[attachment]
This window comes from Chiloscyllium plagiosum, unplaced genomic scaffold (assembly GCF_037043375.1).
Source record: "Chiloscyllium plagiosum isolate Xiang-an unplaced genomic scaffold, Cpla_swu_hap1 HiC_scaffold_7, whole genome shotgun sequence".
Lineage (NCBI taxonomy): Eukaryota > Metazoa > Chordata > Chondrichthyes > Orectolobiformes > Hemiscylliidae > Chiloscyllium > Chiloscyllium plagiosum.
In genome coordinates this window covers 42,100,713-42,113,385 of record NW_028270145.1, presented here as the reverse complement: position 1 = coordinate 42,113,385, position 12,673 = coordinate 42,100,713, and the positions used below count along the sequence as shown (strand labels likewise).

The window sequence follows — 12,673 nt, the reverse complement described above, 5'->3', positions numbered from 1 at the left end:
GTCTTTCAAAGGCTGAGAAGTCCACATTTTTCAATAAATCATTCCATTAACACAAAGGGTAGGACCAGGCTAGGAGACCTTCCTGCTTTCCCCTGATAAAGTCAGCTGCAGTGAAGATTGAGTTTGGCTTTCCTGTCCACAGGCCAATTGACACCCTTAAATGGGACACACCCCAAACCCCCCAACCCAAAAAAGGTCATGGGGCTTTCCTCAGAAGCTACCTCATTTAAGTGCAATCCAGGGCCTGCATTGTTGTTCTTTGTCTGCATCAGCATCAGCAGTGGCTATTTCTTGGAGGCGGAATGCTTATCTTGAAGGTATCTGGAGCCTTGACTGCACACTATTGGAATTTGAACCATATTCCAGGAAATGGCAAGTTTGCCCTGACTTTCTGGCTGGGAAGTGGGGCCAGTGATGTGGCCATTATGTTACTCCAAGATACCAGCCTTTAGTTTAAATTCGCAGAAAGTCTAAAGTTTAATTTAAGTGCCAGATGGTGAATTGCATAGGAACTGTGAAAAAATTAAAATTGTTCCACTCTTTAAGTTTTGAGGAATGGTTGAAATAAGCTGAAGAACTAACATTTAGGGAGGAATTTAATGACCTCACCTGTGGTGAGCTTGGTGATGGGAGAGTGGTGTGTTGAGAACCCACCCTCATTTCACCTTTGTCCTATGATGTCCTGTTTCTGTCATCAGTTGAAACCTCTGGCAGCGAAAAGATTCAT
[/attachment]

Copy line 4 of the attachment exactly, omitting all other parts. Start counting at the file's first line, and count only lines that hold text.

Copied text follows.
In genome coordinates this window covers 42,100,713-42,113,385 of record NW_028270145.1, presented here as the reverse complement: position 1 = coordinate 42,113,385, position 12,673 = coordinate 42,100,713, and the positions used below count along the sequence as shown (strand labels likewise).